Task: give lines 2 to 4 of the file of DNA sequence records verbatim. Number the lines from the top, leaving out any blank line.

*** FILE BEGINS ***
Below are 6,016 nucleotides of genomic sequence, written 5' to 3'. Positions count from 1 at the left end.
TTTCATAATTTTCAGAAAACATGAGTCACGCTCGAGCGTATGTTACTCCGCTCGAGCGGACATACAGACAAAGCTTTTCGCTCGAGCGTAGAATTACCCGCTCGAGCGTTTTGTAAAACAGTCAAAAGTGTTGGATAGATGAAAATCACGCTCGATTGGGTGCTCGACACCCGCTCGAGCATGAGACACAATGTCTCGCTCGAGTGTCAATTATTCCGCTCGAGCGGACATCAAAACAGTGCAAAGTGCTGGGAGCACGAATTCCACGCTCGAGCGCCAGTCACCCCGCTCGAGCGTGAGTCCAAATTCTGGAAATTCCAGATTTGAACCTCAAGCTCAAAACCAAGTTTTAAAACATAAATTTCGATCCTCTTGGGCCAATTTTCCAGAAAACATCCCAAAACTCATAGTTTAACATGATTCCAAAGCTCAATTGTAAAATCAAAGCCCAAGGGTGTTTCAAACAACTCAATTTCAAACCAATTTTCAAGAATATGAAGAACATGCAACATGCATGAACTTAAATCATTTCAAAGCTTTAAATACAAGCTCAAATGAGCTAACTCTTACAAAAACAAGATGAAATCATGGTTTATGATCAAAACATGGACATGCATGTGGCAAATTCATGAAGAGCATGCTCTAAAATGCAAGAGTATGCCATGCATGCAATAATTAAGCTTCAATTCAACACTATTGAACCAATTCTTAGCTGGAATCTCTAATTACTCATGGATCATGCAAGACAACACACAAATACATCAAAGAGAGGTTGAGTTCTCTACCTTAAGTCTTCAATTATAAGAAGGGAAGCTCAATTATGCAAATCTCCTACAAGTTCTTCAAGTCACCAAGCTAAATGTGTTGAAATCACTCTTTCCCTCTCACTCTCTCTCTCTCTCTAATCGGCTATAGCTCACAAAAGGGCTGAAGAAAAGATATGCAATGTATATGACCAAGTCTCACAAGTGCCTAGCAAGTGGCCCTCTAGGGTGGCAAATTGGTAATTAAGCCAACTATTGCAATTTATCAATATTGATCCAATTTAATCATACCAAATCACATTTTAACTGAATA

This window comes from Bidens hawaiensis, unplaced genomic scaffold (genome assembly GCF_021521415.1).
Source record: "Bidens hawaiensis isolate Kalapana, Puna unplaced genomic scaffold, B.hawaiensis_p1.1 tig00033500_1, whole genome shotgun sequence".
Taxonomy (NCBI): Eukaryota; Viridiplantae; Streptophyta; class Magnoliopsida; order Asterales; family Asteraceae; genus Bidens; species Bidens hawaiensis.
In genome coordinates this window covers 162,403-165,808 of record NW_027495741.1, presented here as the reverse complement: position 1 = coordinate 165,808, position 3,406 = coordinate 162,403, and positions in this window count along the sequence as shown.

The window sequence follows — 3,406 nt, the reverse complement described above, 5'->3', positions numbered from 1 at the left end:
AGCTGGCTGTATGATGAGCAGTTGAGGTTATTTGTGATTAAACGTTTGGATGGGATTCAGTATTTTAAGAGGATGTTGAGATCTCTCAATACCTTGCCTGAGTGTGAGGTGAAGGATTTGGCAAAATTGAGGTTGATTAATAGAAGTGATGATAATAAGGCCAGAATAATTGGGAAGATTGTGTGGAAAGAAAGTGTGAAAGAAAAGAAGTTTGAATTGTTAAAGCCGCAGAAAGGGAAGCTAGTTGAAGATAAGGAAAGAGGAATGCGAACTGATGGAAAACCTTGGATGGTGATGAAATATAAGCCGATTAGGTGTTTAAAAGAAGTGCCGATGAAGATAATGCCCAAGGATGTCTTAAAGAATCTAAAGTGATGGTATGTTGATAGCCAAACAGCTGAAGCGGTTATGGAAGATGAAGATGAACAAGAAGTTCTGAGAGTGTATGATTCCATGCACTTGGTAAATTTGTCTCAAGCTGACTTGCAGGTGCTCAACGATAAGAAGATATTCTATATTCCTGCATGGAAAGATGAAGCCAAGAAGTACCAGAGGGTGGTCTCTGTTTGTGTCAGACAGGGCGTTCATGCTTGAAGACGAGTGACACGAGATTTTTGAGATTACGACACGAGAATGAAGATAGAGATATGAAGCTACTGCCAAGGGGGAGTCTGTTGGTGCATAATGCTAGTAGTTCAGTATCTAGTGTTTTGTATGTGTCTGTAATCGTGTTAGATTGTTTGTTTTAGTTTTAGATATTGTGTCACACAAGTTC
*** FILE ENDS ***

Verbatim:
TTTCATAATTTTCAGAAAACATGAGTCACGCTCGAGCGTATGTTACTCCGCTCGAGCGGACATACAGACAAAGCTTTTCGCTCGAGCGTAGAATTACCCGCTCGAGCGTTTTGTAAAACAGTCAAAAGTGTTGGATAGATGAAAATCACGCTCGATTGGGTGCTCGACACCCGCTCGAGCATGAGACACAATGTCTCGCTCGAGTGTCAATTATTCCGCTCGAGCGGACATCAAAACAGTGCAAAGTGCTGGGAGCACGAATTCCACGCTCGAGCGCCAGTCACCCCGCTCGAGCGTGAGTCCAAATTCTGGAAATTCCAGATTTGAACCTCAAGCTCAAAACCAAGTTTTAAAACATAAATTTCGATCCTCTTGGGCCAATTTTCCAGAAAACATCCCAAAACTCATAGTTTAACATGATTCCAAAGCTCAATTGTAAAATCAAAGCCCAAGGGTGTTTCAAACAACTCAATTTCAAACCAATTTTCAAGAATATGAAGAACATGCAACATGCATGAACTTAAATCATTTCAAAGCTTTAAATACAAGCTCAAATGAGCTAACTCTTACAAAAACAAGATGAAATCATGGTTTATGATCAAAACATGGACATGCATGTGGCAAATTCATGAAGAGCATGCTCTAAAATGCAAGAGTATGCCATGCATGCAATAATTAAGCTTCAATTCAACACTATTGAACCAATTCTTAGCTGGAATCTCTAATTACTCATGGATCATGCAAGACAACACACAAATACATCAAAGAGAGGTTGAGTTCTCTACCTTAAGTCTTCAATTATAAGAAGGGAAGCTCAATTATGCAAATCTCCTACAAGTTCTTCAAGTCACCAAGCTAAATGTGTTGAAATCACTCTTTCCCTCTCACTCTCTCTCTCTCTCTAATCGGCTATAGCTCACAAAAGGGCTGAAGAAAAGATATGCAATGTATATGACCAAGTCTCACAAGTGCCTAGCAAGTGGCCCTCTAGGGTGGCAAATTGGTAATTAAGCCAACTATTGCAATTTATCAATATTGATCCAATTTAATCATACCAAATCACATTTTAACTGAATA

This window comes from Bidens hawaiensis, unplaced genomic scaffold (genome assembly GCF_021521415.1).
Source record: "Bidens hawaiensis isolate Kalapana, Puna unplaced genomic scaffold, B.hawaiensis_p1.1 tig00033500_1, whole genome shotgun sequence".